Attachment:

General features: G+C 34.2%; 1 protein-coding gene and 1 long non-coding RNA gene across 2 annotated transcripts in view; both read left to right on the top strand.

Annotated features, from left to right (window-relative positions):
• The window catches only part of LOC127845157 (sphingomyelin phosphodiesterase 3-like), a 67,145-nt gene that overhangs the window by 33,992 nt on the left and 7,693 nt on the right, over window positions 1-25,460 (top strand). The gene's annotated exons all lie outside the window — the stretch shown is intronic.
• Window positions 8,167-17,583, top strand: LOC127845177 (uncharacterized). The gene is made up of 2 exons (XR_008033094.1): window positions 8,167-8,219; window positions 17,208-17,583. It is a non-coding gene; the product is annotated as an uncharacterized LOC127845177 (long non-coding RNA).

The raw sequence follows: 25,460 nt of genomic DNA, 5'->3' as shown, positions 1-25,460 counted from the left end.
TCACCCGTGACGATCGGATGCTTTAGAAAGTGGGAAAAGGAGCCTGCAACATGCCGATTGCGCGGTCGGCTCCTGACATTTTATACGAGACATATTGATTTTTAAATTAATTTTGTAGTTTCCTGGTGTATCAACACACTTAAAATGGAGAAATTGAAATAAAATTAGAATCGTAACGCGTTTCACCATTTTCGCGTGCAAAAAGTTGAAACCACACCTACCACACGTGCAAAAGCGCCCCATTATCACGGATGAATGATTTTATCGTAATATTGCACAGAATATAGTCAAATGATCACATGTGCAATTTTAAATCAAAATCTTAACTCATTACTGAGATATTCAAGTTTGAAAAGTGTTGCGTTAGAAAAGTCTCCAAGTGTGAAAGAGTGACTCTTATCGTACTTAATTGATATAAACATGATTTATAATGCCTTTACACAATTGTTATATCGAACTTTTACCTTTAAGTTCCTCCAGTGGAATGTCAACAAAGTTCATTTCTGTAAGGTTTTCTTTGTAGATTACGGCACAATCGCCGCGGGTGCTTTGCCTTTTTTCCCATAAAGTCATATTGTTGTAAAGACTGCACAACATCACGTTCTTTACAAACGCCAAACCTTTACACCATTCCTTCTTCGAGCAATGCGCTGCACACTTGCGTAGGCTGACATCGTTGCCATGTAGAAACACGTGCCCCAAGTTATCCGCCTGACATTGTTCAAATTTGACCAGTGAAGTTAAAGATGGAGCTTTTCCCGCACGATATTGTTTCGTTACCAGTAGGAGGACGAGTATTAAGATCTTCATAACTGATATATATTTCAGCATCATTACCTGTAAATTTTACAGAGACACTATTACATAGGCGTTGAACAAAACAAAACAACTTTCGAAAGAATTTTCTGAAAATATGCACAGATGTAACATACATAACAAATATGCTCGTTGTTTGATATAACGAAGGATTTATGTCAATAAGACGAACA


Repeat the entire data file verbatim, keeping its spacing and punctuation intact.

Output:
General features: G+C 34.2%; 1 protein-coding gene and 1 long non-coding RNA gene across 2 annotated transcripts in view; both read left to right on the top strand.

Annotated features, from left to right (window-relative positions):
• The window catches only part of LOC127845157 (sphingomyelin phosphodiesterase 3-like), a 67,145-nt gene that overhangs the window by 33,992 nt on the left and 7,693 nt on the right, over window positions 1-25,460 (top strand). The gene's annotated exons all lie outside the window — the stretch shown is intronic.
• Window positions 8,167-17,583, top strand: LOC127845177 (uncharacterized). The gene is made up of 2 exons (XR_008033094.1): window positions 8,167-8,219; window positions 17,208-17,583. It is a non-coding gene; the product is annotated as an uncharacterized LOC127845177 (long non-coding RNA).

The raw sequence follows: 25,460 nt of genomic DNA, 5'->3' as shown, positions 1-25,460 counted from the left end.
TCACCCGTGACGATCGGATGCTTTAGAAAGTGGGAAAAGGAGCCTGCAACATGCCGATTGCGCGGTCGGCTCCTGACATTTTATACGAGACATATTGATTTTTAAATTAATTTTGTAGTTTCCTGGTGTATCAACACACTTAAAATGGAGAAATTGAAATAAAATTAGAATCGTAACGCGTTTCACCATTTTCGCGTGCAAAAAGTTGAAACCACACCTACCACACGTGCAAAAGCGCCCCATTATCACGGATGAATGATTTTATCGTAATATTGCACAGAATATAGTCAAATGATCACATGTGCAATTTTAAATCAAAATCTTAACTCATTACTGAGATATTCAAGTTTGAAAAGTGTTGCGTTAGAAAAGTCTCCAAGTGTGAAAGAGTGACTCTTATCGTACTTAATTGATATAAACATGATTTATAATGCCTTTACACAATTGTTATATCGAACTTTTACCTTTAAGTTCCTCCAGTGGAATGTCAACAAAGTTCATTTCTGTAAGGTTTTCTTTGTAGATTACGGCACAATCGCCGCGGGTGCTTTGCCTTTTTTCCCATAAAGTCATATTGTTGTAAAGACTGCACAACATCACGTTCTTTACAAACGCCAAACCTTTACACCATTCCTTCTTCGAGCAATGCGCTGCACACTTGCGTAGGCTGACATCGTTGCCATGTAGAAACACGTGCCCCAAGTTATCCGCCTGACATTGTTCAAATTTGACCAGTGAAGTTAAAGATGGAGCTTTTCCCGCACGATATTGTTTCGTTACCAGTAGGAGGACGAGTATTAAGATCTTCATAACTGATATATATTTCAGCATCATTACCTGTAAATTTTACAGAGACACTATTACATAGGCGTTGAACAAAACAAAACAACTTTCGAAAGAATTTTCTGAAAATATGCACAGATGTAACATACATAACAAATATGCTCGTTGTTTGATATAACGAAGGATTTATGTCAATAAGACGAACA